In an earnings call last night, United Airlines said it would add more “basic economy” fares in its bid to better compete with the new crop of low-cost carriers. The announcement sent the company’s stocks tumbling, but more distressingly, it will increase the likelihood that consumers will get lured in by the rock-bottom prices without being fully aware of how much flying basic economy sucks.
Most of the major carriers offer some class of basic economy fares. On the surface, it seems like a good deal: by giving up a few luxuries, passengers get cheaply priced tickets. But these restrictions vary from carrier to carrier, with United imposing some of the most egregious limitations.
flying basic economy sucks
Passengers who buy basic economy tickets are not assigned seats, nor are they allowed to put any luggage in the overhead bins (at least not without incurring a fee or getting bumped into a higher-cost fare class by United). They are also subjected to the fine print of basic economy, which means no elite-qualifying miles, paid upgrades, or flight changes. Passengers flying basic economy would often be the last ones to be re-accommodated in the event of a flight disruption, even when the airline is at fault.
And now, United is doubling down on basic economy, expanding it to new routes, including international flights. “The best way to compete with a low-cost carrier is match their prices,” said Scott Kirby, president of United Continental, the airline’s corporate parent, according to CNN. “Half our revenue approximately comes from customers that are mostly shopping on price, and we cannot ignore half of our revenue and we can’t let our low-cost carriers have price advantages in our hubs.”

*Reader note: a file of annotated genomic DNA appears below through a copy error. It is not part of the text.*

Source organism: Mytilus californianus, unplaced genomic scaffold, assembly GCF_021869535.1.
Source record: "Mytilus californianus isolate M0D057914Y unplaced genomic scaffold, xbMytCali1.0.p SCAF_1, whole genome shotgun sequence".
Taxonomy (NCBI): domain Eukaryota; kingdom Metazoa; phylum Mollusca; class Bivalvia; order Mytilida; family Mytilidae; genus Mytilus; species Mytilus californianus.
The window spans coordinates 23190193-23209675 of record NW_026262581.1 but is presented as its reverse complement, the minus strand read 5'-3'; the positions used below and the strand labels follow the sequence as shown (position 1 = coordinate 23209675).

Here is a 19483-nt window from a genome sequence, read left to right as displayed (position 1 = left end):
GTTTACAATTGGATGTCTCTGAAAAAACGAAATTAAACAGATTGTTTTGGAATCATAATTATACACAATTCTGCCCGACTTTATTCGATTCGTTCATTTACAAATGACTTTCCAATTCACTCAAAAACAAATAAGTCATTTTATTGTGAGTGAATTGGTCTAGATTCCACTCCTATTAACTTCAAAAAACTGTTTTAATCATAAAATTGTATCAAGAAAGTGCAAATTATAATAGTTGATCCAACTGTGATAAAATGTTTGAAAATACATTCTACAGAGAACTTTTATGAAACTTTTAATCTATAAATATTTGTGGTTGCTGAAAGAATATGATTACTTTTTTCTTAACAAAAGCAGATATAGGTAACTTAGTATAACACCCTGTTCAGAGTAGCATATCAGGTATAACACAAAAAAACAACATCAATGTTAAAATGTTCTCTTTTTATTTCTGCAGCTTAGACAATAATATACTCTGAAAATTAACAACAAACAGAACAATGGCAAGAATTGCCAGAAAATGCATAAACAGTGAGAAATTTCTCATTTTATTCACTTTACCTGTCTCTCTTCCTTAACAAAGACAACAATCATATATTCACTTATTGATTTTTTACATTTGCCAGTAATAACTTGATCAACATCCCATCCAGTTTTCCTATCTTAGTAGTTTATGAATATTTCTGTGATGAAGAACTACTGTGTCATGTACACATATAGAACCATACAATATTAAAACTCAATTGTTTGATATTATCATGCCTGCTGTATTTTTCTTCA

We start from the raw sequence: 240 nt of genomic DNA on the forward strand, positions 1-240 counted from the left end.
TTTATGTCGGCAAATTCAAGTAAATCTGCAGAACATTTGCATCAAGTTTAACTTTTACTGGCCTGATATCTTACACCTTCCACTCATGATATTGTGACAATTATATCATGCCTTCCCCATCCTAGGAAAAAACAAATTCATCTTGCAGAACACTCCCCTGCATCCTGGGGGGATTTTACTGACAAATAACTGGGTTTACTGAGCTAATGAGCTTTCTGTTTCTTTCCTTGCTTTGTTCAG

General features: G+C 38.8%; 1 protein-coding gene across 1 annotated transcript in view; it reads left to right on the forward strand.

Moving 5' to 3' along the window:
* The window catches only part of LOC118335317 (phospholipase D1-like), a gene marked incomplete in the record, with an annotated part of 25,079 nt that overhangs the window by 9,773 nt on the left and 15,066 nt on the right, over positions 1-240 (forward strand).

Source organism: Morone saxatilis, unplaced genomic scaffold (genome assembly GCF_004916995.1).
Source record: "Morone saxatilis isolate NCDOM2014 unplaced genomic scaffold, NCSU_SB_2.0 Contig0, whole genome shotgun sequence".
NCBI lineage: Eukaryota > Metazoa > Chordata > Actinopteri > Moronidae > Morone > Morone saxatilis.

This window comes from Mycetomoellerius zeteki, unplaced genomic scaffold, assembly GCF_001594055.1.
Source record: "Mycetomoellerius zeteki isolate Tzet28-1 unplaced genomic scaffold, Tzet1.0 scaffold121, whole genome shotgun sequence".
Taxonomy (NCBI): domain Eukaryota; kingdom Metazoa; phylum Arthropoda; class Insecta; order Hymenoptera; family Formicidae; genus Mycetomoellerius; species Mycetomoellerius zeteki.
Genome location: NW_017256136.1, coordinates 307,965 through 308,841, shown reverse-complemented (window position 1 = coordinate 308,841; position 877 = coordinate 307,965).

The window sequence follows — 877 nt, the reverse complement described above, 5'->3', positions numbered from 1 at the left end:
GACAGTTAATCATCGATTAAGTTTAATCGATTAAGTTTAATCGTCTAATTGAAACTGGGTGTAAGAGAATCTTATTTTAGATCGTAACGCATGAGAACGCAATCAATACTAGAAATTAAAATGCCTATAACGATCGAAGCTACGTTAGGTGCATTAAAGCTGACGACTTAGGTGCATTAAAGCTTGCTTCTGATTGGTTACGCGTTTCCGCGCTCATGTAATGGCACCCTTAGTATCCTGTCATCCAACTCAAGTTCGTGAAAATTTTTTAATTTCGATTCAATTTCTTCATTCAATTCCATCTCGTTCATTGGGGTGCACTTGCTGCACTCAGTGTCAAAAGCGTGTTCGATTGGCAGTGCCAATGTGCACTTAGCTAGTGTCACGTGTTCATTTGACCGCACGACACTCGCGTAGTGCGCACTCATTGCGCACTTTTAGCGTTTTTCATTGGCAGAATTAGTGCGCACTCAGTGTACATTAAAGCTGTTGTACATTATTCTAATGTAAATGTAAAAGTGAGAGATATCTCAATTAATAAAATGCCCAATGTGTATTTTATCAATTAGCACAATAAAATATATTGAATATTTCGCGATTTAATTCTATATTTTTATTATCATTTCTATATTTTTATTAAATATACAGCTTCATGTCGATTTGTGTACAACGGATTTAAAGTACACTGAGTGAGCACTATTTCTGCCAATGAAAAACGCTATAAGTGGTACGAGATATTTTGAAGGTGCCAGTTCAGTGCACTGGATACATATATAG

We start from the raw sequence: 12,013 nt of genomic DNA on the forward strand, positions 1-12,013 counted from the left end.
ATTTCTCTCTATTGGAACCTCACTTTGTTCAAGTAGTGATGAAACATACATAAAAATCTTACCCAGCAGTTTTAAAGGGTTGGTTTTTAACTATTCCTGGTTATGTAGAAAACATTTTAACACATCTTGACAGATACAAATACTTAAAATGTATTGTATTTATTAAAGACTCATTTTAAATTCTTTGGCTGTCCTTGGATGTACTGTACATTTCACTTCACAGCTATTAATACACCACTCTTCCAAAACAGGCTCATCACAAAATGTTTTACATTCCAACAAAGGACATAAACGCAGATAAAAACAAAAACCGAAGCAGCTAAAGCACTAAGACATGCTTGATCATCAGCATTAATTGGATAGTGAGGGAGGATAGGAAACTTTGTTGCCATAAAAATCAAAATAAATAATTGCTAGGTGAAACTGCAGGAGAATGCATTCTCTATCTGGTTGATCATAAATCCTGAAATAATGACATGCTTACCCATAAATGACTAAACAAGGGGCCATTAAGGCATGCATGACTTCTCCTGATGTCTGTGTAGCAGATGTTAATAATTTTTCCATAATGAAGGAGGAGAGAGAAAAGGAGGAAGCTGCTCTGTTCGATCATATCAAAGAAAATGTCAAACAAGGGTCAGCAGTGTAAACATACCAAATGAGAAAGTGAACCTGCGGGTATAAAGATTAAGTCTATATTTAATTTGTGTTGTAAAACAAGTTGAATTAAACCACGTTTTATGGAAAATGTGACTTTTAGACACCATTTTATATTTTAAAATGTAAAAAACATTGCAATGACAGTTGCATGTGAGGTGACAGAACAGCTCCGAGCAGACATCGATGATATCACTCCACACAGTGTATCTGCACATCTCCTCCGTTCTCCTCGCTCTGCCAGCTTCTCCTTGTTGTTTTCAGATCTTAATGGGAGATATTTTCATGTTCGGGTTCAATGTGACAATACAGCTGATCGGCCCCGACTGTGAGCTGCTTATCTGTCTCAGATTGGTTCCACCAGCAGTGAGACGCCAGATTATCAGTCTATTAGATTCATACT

The carrier’s executives also announced that it expects to increase its number of flights and add larger aircraft to its network in order to increase the amount passenger traffic it can carry. This likely will mean planes are about to get even more dense and seats will get even smaller.
The problem is most consumers use travel sites like Expedia, Priceline, or Kayak that aggregate tickets and organize them with the cheapest at the top. Passengers may not know what they are signing up for when purchasing these ultra low-cost tickets until it’s too late. And if United is aiming to match prices with low-cost carriers like Norwegian or WOW Air, which already operate using what is equal to basic economy tickets that are even cheaper than most fares, all the other major carriers are likely to follow suit.
This is prompting fears among investors of a looming “fare war.” Consumers may like the idea of cheap travel, but they are sure to balk at some of the conveniences they will be forced to give up. Flying in 2018 is shaping up to be cheaper than 2017, but the experience will get worse for many.